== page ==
Ovarian Cancer Awareness Month: NewYork-Presbyterian Queens Physician Offers Five Facts Women Need to Know
Sep 14, 2018
September is Ovarian Cancer Awareness Month. Each year, more than 250,000 women across the globe are diagnosed with ovarian cancer, and the cancer causes 140,000 deaths annually. Unfortunately, too often, ovarian cancer is diagnosed too late, as the symptoms are similar to those experienced by a woman experiencing her period or less serious medical conditions.
Dr. David Fishman, cancer center director, vice chair of obstetrics and gynecology, and director of gynecologic oncology for NewYork-Presbyterian Queens, believes there needs to be a paradigm shift in how we approach the treatment and prevention of ovarian cancer.
“Ovarian cancer takes the lives of far too many women, because of misdiagnosis, and a lack of awareness that all women are at risk of developing ovarian cancer,” said Dr. Fishman. “Ovarian cancer is often diagnosed too late, it’s important for women to know their risk at contracting this deadly disease, and its earliest warning signs.”
Dr. Fishman offers the following facts to help raise awareness about ovarian cancer, its risk and symptoms.
1. Know the symptoms. The early symptoms don’t seem severe and are easy to ignore: bloating, abdominal pain, feeling full quickly and frequent urination. Other symptoms include indigestion, nausea, weight gain, shortness of breath and back pain.
If you experience these symptoms for more than seven days consult a physician and if appropriate, ask if there any abnormalities with your ovaries.
2. Pap smears do not detect ovarian cancer. Many patients have a tendency to believe that a clean pap test means that they are clear of ovarian cancer. This is not the case. A pap smear diagnoses cervical disease and is not a tool to diagnose ovarian cancer.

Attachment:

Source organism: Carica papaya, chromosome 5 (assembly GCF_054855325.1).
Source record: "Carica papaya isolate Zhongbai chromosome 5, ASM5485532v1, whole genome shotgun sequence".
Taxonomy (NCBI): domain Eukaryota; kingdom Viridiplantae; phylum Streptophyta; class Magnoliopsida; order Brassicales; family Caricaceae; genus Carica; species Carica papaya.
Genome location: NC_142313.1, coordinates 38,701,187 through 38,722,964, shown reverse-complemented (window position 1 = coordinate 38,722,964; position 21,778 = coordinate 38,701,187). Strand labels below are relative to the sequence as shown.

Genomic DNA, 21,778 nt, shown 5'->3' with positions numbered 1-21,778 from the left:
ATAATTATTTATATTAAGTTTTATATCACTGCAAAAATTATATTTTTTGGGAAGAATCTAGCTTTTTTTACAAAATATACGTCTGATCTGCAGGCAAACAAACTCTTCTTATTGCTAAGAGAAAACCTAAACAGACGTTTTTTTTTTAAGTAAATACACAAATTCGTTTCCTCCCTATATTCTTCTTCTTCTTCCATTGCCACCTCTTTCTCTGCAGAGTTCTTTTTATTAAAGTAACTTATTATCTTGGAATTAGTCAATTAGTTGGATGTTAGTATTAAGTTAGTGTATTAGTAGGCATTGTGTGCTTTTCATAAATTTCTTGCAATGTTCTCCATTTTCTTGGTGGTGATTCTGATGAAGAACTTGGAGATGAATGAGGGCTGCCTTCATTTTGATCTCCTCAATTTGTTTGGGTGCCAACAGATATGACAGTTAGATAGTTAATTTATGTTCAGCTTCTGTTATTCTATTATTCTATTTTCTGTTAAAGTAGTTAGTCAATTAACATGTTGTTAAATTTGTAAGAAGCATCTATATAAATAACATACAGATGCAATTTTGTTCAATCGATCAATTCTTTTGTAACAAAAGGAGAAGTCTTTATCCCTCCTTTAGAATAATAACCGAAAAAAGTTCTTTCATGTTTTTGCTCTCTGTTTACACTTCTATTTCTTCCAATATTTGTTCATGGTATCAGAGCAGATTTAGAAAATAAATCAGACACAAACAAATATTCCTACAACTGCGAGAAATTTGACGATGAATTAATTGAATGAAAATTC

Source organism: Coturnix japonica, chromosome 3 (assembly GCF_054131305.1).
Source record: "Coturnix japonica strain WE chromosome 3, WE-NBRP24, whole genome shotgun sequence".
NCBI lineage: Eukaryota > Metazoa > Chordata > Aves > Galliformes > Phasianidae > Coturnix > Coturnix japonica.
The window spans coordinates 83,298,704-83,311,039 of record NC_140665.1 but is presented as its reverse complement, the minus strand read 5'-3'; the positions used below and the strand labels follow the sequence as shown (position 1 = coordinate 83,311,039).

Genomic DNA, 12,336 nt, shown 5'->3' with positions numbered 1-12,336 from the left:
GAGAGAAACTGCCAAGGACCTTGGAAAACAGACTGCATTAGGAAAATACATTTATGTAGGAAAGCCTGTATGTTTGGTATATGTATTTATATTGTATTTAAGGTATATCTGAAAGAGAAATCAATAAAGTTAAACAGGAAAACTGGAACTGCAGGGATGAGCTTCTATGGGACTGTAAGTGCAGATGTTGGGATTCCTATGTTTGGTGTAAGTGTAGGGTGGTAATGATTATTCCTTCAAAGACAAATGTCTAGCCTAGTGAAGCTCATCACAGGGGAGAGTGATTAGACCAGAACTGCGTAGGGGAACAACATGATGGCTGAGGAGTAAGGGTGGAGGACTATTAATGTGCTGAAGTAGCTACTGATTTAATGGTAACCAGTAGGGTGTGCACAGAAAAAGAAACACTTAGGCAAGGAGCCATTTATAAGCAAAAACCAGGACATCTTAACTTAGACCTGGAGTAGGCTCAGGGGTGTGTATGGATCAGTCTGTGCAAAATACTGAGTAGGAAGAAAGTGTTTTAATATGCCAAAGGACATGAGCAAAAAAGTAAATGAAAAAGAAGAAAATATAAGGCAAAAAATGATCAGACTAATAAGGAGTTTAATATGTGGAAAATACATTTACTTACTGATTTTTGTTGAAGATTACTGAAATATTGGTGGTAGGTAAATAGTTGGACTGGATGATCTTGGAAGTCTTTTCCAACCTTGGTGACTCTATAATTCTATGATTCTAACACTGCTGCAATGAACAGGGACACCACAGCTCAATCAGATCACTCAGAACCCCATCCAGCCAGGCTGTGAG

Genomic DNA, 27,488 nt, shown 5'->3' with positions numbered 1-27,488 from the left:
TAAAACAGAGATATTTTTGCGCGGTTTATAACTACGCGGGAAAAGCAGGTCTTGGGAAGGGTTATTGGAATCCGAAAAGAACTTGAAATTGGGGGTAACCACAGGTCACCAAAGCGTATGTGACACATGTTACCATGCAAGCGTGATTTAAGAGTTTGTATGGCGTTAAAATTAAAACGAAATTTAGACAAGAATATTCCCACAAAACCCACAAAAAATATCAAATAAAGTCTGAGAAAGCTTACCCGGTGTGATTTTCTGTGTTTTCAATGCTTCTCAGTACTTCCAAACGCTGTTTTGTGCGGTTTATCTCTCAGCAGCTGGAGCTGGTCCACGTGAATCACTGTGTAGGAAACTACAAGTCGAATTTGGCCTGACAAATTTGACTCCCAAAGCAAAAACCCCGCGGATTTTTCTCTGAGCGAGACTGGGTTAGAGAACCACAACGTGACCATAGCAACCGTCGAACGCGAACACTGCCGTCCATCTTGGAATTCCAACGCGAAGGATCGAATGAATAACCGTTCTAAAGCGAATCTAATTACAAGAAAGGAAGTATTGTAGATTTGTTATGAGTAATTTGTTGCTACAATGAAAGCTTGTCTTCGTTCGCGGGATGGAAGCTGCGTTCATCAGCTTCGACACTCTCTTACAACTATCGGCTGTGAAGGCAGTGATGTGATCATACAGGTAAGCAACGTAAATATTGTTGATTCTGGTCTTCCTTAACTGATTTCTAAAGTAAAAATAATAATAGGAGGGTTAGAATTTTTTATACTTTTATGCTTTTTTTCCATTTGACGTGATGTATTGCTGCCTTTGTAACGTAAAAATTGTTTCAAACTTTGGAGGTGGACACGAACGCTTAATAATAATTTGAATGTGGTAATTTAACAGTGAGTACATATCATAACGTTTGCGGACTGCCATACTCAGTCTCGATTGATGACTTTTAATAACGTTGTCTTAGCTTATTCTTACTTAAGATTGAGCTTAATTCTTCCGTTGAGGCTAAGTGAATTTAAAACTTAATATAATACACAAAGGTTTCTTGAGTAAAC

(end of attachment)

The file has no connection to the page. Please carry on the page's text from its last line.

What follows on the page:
3. Know the risk factors. Every woman is at risk for ovarian cancer, and one in 75 women will develop ovarian cancer. One of the best ways to evaluate your risk is based on your personal and family history. Women with a personal history of breast cancer are at increased risk for developing ovarian cancer. There are many other cancers associated with an increased risk of ovarian cancer, which should be discussed with your physician.
Presently, at least 100 inheritable, identified genes are associated with an increased risk for developing ovarian cancer. To best determine if you are at risk for having a gene mutation associated with an increased risk for developing cancer, you should be formally evaluated by a board certified genetic counselor.
Other factors increasing a woman’s risk for developing ovarian cancer include infertility, early menstrual cycles, obesity and age over 70 years.
4. Certain behaviors reduce your risk of developing ovarian cancer. Studies have shown that a healthy, low-fat diet, giving birth, the use of birth control, tubal ligation and preventative surgery can all reduce the chances of a woman -- including at-risk women -- from contracting ovarian cancer. Prevention of ovarian cancer can be achieved by prophylactically removing the ovaries and fallopian tubes.
5. Ovarian cancer is very treatable when detected early. If ovarian cancer is discovered confined to the ovary (Stage I), depending on the type of ovarian cancer, patients have on average a 90 percent, five-year survival rate. For certain types of ovarian cancer, the survival rate is a high as 98 percent. That’s why it’s critical to consult with physicians at the first sign of symptoms.
NewYork-Presbyterian Queens’ Cancer Center Risk Assessment and Cancer Prevention Program provides comprehensive, high-quality and innovative care to patients whose personal or family history or genetic makeup increases their risk of developing cancer. Board-certified genetic counselors screen patients for genetic mutations; those found at risk for or who ultimately develop cancer are referred to the appropriate oncology specialist for treatment. Board certified gynecologic oncologists provide care for women at risk as well as those with gynecologic cancers. Advanced ultrasound technology is used to evaluate patients for ovarian and uterine abnormalities. The center employs a multidisciplinary approach, integrating all aspects of healthcare from spiritual to nutrition to surgical intervention to ensure that all aspects of a patient’s health and wellbeing are addressed. For more information, contact the Cancer Center at 718-670-1731.
NewYork-Presbyterian Queens, located in Flushing, New York, is a community teaching hospital affiliated with Weill Cornell Medicine, serving Queens and metro New York residents. The 535-bed tertiary care facility provides services in 14 clinical departments and numerous subspecialties. Annually, 15,000 surgeries and 4,000 infant deliveries are performed at NewYork-Presbyterian Queens. With its network of affiliated primary and multispecialty care physician practices and community-based health centers, the hospital provides approximately 162,000 ambulatory care visits and 124,000 emergency service visits annually. For more information, visit nyp.org/queens
Julie Robinson 212-843-9341 [email protected]